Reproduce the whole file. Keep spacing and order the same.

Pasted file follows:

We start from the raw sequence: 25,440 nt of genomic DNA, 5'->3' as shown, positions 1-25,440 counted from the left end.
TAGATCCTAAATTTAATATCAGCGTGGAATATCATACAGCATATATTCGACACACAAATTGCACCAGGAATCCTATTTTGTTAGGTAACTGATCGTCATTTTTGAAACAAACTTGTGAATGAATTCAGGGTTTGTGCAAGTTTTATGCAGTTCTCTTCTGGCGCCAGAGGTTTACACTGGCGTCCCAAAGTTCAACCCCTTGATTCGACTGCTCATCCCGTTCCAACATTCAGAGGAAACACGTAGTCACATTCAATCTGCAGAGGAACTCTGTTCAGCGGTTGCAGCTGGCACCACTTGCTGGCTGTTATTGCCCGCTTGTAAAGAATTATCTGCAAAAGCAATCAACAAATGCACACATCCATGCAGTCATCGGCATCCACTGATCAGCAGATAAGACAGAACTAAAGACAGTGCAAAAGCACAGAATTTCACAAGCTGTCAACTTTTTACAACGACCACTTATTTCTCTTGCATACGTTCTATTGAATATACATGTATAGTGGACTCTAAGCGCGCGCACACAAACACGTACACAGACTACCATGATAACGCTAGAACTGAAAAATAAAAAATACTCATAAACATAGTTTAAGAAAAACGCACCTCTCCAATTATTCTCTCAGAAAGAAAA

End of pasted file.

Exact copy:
We start from the raw sequence: 25,440 nt of genomic DNA, 5'->3' as shown, positions 1-25,440 counted from the left end.
TAGATCCTAAATTTAATATCAGCGTGGAATATCATACAGCATATATTCGACACACAAATTGCACCAGGAATCCTATTTTGTTAGGTAACTGATCGTCATTTTTGAAACAAACTTGTGAATGAATTCAGGGTTTGTGCAAGTTTTATGCAGTTCTCTTCTGGCGCCAGAGGTTTACACTGGCGTCCCAAAGTTCAACCCCTTGATTCGACTGCTCATCCCGTTCCAACATTCAGAGGAAACACGTAGTCACATTCAATCTGCAGAGGAACTCTGTTCAGCGGTTGCAGCTGGCACCACTTGCTGGCTGTTATTGCCCGCTTGTAAAGAATTATCTGCAAAAGCAATCAACAAATGCACACATCCATGCAGTCATCGGCATCCACTGATCAGCAGATAAGACAGAACTAAAGACAGTGCAAAAGCACAGAATTTCACAAGCTGTCAACTTTTTACAACGACCACTTATTTCTCTTGCATACGTTCTATTGAATATACATGTATAGTGGACTCTAAGCGCGCGCACACAAACACGTACACAGACTACCATGATAACGCTAGAACTGAAAAATAAAAAATACTCATAAACATAGTTTAAGAAAAACGCACCTCTCCAATTATTCTCTCAGAAAGAAAA